Click for larger view The above photograph shows Ron London and Bill Mottern setting up their low power x-ray machine, the same device that was at least in part responsible for the seizing of all of STURP's equipment by Italian customs upon its arrival in Italy back in The wooden crate that housed the x-ray machine had a radiation sticker on the outside, and that apparently raised enough concern to cause the customs officials to seize everything and refuse to release it upon our arrival. We arrived a week prior to the scheduled start of our examination while the Shroud was still on public display in order to unpack, set up and calibrate all our instruments and equipment so we would be fully prepared when the Shroud was brought to us. Unfortunately, it took five and a half days before the equipment was finally released so we had to work around the clock for the remaining 36 hours to prepare everything for our testing.
KoreanImported Total admissions: Showing themselves in Seoul would surely result in their capture and arbitrary prosecution on some trumped-up charge, so they split up and go into hiding, with Hyun-woo being put up in a remote cabin by a woman named Yoon-hee.
Yoon-hee is more than hospitable, and very soon the two are sharing a bed and falling in love. But in this dark era in Korea's history, politics and the state not only limit their freedoms, but ultimately push into their private lives as well.
An unusual mix of politics and melodrama that ranges from up until the present day, The Old Garden represents a collaboration between two generations of anti-authoritarian artists: Im's adaptation of Hwang's novel of the same name boasts some very strong casting, with Ji Jin-hee maintaining a nice air of unpredictability around the character of Hyun-woo, and Yeom Jung-ah being given the best opportunity to showcase her acting abilities since A Tale of Two Sisters.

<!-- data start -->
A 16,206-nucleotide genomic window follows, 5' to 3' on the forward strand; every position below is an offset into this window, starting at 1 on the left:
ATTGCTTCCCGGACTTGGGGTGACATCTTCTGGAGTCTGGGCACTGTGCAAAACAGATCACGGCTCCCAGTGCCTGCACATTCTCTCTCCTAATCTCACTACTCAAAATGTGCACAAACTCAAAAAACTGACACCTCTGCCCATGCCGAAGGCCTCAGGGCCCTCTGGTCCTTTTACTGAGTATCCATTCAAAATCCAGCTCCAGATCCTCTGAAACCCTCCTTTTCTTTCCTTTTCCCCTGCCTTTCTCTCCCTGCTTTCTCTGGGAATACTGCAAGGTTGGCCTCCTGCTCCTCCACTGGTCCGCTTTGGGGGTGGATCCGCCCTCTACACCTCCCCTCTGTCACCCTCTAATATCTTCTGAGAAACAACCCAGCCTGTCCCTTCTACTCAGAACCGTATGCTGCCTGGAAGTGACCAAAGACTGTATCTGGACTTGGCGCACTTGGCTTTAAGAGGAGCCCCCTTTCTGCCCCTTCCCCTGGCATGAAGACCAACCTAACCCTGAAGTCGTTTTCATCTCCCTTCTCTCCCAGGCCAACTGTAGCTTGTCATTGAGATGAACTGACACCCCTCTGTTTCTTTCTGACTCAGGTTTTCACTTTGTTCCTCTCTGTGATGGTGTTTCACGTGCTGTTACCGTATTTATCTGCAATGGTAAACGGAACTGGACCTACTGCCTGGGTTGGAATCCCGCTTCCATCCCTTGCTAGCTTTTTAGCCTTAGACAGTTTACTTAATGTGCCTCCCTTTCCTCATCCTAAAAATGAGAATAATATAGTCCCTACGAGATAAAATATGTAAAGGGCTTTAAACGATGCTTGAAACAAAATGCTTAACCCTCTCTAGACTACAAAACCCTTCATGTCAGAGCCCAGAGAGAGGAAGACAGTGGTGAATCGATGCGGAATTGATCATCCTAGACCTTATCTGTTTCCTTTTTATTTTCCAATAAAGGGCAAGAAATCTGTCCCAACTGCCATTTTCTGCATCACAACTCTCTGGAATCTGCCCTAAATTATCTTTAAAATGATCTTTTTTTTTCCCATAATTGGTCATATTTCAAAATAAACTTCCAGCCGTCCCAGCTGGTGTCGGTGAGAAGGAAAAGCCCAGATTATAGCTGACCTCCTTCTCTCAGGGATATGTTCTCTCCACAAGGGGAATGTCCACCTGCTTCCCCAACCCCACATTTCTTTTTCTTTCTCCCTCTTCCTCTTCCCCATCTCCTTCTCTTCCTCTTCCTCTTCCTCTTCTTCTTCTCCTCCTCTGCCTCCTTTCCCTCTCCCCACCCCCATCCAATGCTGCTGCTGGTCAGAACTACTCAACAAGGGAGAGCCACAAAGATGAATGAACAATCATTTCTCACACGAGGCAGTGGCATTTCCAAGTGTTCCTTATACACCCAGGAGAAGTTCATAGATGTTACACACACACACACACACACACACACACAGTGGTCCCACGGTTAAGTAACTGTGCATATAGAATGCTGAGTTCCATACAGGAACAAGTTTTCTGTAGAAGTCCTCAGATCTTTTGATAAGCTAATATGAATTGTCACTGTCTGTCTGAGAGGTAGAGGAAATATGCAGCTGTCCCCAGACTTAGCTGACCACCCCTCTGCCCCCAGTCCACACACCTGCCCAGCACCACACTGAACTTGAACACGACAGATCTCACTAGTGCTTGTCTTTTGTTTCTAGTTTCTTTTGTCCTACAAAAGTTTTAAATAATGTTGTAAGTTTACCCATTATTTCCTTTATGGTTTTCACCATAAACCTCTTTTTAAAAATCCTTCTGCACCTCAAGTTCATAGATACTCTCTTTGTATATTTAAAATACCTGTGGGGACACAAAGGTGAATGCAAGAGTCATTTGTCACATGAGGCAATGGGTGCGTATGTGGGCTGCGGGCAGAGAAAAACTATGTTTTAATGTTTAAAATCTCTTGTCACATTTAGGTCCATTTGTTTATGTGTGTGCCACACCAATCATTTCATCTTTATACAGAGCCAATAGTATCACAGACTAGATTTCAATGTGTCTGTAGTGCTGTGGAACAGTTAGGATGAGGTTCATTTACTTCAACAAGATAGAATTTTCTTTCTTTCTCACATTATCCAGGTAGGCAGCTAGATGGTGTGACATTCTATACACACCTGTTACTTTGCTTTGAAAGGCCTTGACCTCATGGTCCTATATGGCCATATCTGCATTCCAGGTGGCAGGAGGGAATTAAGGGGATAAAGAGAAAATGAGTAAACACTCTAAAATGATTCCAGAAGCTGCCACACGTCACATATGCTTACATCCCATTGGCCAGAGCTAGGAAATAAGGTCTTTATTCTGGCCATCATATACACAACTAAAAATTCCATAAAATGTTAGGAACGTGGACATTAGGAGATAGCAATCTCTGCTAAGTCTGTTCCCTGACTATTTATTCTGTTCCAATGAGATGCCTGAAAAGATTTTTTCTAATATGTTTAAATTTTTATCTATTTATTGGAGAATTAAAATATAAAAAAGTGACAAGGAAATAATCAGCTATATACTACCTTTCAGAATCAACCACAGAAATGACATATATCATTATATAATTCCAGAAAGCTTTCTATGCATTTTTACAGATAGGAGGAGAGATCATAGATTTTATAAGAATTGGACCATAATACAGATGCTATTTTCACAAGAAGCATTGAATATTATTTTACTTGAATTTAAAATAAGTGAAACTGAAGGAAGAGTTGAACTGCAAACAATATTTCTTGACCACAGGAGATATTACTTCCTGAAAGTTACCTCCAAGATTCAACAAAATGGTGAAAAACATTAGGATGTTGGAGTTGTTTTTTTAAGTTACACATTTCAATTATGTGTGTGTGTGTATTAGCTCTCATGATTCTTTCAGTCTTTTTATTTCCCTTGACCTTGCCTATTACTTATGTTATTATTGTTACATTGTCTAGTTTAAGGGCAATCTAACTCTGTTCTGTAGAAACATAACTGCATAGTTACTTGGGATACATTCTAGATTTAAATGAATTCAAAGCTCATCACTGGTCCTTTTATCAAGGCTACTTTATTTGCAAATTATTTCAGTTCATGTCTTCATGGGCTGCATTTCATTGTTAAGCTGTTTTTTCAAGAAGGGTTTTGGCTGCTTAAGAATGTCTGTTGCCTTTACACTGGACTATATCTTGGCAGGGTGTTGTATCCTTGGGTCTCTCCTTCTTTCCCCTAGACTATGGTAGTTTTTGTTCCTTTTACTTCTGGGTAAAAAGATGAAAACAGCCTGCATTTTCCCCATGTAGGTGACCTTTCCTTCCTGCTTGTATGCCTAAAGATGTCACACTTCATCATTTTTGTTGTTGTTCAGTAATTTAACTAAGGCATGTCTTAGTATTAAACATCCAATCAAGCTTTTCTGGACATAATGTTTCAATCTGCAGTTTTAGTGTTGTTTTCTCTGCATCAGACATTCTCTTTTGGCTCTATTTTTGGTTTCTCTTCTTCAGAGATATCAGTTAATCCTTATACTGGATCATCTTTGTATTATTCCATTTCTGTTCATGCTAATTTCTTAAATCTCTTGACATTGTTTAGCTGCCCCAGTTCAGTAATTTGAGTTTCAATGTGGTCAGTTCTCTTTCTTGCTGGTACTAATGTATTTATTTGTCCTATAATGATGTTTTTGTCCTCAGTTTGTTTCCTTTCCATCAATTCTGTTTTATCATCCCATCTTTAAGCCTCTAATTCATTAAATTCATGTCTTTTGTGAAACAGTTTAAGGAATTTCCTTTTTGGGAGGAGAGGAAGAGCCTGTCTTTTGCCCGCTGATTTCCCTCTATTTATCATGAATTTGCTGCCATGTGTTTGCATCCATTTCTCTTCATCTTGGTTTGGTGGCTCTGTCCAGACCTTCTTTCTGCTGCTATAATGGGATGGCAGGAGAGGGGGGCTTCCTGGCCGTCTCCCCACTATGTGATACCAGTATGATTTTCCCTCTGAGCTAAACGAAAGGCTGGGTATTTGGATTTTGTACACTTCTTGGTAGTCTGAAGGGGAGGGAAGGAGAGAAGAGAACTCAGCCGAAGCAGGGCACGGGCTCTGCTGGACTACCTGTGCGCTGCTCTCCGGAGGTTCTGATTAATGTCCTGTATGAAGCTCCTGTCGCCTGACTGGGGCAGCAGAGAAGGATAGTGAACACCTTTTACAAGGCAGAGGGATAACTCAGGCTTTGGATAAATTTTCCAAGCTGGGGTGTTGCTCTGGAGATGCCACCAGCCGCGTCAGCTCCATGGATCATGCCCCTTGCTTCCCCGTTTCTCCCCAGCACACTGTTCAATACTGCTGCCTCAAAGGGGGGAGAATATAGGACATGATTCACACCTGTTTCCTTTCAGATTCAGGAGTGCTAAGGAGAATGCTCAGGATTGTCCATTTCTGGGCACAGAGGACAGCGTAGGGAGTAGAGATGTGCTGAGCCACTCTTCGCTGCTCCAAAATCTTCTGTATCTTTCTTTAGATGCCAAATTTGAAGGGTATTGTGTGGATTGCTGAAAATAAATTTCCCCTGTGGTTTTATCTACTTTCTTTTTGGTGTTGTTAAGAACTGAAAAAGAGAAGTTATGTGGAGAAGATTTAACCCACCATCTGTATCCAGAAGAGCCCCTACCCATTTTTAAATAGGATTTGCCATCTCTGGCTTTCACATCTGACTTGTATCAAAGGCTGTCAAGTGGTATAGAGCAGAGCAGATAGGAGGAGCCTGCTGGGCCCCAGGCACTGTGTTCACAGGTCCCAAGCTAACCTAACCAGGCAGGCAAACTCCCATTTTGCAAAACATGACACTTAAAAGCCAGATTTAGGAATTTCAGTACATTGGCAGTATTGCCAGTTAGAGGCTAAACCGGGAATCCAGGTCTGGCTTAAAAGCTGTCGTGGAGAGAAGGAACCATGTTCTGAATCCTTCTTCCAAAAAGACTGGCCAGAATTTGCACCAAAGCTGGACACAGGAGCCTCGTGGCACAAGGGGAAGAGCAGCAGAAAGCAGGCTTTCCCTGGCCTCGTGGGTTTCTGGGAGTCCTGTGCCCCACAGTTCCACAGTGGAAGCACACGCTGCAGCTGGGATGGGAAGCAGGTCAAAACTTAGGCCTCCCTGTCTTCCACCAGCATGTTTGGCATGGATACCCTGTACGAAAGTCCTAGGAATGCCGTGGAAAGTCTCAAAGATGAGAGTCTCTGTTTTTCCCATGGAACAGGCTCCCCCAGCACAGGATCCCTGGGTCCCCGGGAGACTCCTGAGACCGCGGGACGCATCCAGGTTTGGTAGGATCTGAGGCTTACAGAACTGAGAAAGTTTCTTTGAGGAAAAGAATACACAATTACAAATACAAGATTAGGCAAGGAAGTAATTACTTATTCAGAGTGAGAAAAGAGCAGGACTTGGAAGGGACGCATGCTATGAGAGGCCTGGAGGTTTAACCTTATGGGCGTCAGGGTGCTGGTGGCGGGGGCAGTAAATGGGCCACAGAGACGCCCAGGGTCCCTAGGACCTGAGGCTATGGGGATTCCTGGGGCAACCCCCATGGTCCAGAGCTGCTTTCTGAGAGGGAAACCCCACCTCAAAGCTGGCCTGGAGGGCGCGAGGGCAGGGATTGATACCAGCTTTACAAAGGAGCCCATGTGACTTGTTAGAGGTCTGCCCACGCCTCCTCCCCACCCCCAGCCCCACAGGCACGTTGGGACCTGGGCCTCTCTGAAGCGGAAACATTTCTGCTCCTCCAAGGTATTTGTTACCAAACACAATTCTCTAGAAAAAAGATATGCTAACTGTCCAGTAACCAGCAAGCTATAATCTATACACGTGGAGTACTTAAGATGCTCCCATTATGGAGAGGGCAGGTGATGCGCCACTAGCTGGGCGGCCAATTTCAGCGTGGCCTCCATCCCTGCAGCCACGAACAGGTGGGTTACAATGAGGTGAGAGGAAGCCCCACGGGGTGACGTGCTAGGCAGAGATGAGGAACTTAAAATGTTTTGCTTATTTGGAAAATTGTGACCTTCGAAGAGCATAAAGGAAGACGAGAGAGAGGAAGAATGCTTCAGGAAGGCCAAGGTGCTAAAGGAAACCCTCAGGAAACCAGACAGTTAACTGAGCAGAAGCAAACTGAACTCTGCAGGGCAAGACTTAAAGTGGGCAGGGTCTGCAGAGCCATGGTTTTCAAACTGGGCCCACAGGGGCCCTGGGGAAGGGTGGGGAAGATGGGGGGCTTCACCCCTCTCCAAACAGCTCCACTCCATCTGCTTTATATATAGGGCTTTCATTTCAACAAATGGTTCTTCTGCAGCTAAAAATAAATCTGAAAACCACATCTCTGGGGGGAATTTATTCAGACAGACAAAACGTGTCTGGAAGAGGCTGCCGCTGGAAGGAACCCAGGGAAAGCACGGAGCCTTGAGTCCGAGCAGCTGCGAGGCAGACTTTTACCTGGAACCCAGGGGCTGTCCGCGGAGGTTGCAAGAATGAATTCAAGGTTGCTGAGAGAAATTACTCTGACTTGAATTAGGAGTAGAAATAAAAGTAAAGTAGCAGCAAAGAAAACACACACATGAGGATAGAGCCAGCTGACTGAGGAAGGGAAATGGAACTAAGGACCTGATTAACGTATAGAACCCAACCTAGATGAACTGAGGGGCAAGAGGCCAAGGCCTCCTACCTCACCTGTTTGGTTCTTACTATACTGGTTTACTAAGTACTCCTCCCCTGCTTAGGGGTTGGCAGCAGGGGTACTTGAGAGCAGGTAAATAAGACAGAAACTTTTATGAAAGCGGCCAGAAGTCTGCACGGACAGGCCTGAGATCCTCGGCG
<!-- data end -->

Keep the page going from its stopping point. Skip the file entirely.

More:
The depth of talent in the large cast of supporting characters, many of whom are Im regulars, is also impressive. The film as a whole has been warmly received by local critics, but it has generated some negative reviews abroad, and its festival career has not matched that of its predecessor The President's Last Bang.
Im admits to embracing a more mainstream archetype in this film, which may partly account for its mis-matched reception, but there are other issues here as well. Director Im's rebel streak -- which has given us bold sexual talk write a review of a film you have just seen Girls Night Out, teenage delinquency in Tears, family scandal in A Good Lawyer's Wife and political intrigue in The President's Last Bang -- manifests itself here in quieter ways: True to form, the narrative is also spiced with sudden eruptions of violence that you really feel in the pit of your stomach.
There's one sickly disturbing and heartbreaking scene in particular that viewers won't be able to shake from their memory, even if they try to.
It may be presumptuous of me to say this, with my imperfect knowledge of Korean, but there's a real elegance to the dialogue in The Old Garden that one may not feel when watching the film in translation.
Every character in the film speaks with his or her own, absolutely unique rhythms and inflections, and so there's a pleasure in hearing characters interact that goes beyond the words themselves.